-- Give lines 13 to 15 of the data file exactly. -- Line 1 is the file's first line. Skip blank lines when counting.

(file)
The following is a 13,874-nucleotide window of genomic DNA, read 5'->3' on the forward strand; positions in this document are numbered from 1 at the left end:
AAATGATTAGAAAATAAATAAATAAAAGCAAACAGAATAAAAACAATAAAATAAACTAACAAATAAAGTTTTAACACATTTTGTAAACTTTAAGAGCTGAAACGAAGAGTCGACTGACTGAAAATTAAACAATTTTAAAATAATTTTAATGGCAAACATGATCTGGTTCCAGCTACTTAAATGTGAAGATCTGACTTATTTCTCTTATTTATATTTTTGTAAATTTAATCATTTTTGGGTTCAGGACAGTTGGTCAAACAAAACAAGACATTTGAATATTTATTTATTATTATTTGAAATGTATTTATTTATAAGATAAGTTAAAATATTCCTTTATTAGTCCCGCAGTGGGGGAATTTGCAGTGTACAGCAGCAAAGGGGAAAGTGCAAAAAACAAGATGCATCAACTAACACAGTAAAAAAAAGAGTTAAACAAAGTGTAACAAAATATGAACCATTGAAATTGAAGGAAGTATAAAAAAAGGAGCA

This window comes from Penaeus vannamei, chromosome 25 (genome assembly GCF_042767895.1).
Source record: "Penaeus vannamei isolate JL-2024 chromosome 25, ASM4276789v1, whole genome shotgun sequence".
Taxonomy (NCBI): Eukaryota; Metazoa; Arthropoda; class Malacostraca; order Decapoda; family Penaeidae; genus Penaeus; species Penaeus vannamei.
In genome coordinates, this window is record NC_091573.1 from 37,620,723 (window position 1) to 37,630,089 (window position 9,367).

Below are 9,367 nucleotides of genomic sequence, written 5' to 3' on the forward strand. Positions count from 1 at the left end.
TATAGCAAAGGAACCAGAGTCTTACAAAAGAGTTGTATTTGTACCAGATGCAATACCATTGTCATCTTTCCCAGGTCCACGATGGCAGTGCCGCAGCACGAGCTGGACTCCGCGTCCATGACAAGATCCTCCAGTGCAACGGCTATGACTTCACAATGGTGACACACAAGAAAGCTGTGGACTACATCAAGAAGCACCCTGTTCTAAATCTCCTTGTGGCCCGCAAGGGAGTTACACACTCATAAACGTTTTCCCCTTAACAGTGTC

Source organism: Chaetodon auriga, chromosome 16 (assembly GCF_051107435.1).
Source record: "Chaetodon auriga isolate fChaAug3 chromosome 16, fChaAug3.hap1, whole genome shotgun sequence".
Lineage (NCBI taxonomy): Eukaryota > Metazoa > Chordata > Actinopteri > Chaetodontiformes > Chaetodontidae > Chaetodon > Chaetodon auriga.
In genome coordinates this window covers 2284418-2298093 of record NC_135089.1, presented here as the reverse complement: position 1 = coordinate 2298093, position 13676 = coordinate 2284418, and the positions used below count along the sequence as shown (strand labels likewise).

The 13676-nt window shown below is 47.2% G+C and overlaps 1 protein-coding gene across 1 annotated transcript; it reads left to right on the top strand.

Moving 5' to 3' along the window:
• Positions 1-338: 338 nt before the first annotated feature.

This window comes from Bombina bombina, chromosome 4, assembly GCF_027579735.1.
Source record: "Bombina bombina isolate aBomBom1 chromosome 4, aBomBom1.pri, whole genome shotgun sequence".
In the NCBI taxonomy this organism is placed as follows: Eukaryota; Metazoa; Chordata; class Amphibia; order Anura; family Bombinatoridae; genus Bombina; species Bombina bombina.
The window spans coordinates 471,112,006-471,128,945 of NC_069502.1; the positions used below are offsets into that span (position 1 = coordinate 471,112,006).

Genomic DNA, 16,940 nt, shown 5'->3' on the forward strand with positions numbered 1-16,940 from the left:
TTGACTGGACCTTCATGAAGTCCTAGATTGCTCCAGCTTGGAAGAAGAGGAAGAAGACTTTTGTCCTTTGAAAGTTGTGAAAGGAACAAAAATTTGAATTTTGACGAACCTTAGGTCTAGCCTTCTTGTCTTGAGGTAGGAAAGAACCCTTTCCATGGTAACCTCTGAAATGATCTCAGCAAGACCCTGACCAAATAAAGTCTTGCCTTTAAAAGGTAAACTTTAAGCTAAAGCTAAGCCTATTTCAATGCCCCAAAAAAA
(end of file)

The 13676-nt window shown below is 47.2% G+C and overlaps 1 protein-coding gene across 1 annotated transcript; it reads left to right on the top strand.

Moving 5' to 3' along the window:
• Positions 1-338: 338 nt before the first annotated feature.